Thursday, July 26, 2012

People Like Us Trimmed Review

To be completely honest, I saw People Like Us several weeks ago; I just never sat down to record my thoughts.  A sign of a good film (or at least a decent one) is that it leaves you with something to take away from it, whether it be an interesting story, fascinating characters, great dialogue.  Fortunately, PLU is one of those films.  While not revolutionary or anything stellar, it told a solid story, with fantastic actors putting in great performances.

PLU is based upon a true story (I haven't done any research into the validity of this claim): Sam's (Chris Pine) father, a famous Hollywood record producer, passes away and he's called back to his home for the funeral.  Upon meeting with his father's attorney, Sam learns that all he was left was his father's "shaving kit," which contained quite a bit of money and a note asking to take care of someone named Josh.  Sam eventually discovers that his father had a daughter, Frankie (Elizabeth Banks), with another woman.  The bulk of the story deals with the ripples of this discovery in Sam's life: does he keep the money and forget about them?  Should he give them the money and walk away?  Perhaps get to know them?  What follows is a character-driven narrative that is incredibly fascinating and engaging to watch.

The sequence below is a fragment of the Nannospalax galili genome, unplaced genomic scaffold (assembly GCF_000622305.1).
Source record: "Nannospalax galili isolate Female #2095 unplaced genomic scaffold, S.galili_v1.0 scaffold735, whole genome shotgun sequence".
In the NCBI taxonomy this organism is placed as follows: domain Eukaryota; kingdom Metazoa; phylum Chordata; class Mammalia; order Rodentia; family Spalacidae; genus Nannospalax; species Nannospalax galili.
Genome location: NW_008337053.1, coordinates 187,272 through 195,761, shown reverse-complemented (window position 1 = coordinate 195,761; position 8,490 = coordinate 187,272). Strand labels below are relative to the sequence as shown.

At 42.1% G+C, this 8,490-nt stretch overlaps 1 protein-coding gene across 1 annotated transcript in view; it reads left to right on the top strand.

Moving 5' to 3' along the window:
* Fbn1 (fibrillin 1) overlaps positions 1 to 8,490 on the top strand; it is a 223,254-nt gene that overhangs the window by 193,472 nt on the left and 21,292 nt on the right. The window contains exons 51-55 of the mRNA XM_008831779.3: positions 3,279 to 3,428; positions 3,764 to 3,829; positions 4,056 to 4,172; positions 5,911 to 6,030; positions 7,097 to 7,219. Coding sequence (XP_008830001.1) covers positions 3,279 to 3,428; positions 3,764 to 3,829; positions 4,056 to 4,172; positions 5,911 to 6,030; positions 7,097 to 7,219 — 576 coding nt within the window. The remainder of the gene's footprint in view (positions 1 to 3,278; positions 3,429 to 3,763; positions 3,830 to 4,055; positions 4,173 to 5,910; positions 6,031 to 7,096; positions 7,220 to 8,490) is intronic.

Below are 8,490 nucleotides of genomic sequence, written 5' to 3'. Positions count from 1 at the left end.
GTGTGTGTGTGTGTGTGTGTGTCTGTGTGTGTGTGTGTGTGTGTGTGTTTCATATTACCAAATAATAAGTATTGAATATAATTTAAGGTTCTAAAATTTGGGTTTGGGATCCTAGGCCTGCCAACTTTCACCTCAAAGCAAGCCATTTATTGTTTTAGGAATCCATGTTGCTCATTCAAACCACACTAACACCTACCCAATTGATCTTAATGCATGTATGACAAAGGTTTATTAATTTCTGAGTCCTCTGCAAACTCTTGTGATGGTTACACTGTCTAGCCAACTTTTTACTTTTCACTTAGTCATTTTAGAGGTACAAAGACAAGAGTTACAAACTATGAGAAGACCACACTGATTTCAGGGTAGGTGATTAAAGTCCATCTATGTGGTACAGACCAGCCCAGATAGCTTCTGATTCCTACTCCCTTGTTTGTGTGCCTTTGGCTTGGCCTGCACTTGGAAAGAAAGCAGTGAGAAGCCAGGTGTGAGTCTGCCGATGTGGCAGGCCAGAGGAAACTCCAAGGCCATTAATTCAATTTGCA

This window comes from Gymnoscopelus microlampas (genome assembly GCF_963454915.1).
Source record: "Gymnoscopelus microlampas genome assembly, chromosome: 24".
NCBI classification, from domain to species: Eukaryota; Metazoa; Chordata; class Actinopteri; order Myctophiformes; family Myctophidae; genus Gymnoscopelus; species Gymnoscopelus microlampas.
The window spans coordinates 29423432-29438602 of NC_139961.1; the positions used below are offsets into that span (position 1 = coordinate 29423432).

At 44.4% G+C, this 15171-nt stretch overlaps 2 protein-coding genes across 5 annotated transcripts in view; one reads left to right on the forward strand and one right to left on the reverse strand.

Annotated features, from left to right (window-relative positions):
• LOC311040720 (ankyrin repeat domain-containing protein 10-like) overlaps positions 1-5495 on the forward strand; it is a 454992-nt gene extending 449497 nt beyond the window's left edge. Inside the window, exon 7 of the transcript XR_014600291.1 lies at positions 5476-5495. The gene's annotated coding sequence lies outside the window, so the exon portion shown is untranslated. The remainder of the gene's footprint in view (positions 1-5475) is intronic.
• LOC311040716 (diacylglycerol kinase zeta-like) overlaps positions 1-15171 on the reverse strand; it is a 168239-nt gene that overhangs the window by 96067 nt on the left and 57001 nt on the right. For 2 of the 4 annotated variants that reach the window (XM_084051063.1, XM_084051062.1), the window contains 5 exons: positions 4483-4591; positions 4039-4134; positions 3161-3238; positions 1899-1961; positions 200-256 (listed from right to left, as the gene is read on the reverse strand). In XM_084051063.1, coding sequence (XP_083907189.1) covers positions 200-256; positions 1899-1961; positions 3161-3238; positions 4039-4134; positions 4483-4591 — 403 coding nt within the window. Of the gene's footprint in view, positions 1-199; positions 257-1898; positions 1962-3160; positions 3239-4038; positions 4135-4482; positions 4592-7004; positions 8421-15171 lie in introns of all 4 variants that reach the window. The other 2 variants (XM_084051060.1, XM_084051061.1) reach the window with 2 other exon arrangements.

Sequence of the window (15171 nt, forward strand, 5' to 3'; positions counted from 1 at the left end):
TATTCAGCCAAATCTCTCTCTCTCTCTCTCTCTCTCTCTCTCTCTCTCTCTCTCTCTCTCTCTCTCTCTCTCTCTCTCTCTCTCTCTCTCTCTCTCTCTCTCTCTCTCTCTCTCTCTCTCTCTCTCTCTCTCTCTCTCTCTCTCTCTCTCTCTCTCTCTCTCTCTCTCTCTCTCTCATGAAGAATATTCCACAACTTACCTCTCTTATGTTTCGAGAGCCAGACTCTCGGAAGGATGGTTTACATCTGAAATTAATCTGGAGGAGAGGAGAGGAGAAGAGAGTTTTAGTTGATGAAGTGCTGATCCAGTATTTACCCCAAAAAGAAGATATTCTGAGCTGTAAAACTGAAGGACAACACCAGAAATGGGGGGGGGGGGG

The true strength of PLU are the characters and the performances put into those characters.  I absolutely loved the entire cast and the work they put in.  Chris Pine's Sam is a deeply flawed and conflicted man who is trying to do the right thing at the possible detriment of his personal life; his girlfriend, Hannah (played by Olivia Wilde) returns to California upon learning that he may keep the money for himself and he is in potential legal trouble due to his business dealings.  He neglects his personal life and remains at home with his mother - the ever-fantastic Michelle Pfeiffer - who has some secrets of her own.  Elizabeth Banks' Frankie is a complicated woman with a complicated life; she's a single mother trying to provide for her son, Josh.  The narrative weaves in and out of Sam's, Frankie's lives and their increasingly-frequent interactions.  The relationship built between the two is incredibly natural and a joy to watch unfold; and indeed it eventually unfolds in a heart-wrenching climax that was painful, poignant, and incredibly well-done.

While nothing spectacular, PLU is a very solid character drama, and a fantastic feature directorial debut from Alex Kurtzman.  The only real complaint I had with the film is that it dragged at times; with a run-time of almost two hours, probably 20-30 minutes could've been trimmed here and there to make it more of a tightly woven narrative piece.  That said, I enjoyed it immensely and would highly recommend it.

People Like Us is an engaging, well-executed character drama.

The Bearded Bullet

No comments:

Post a Comment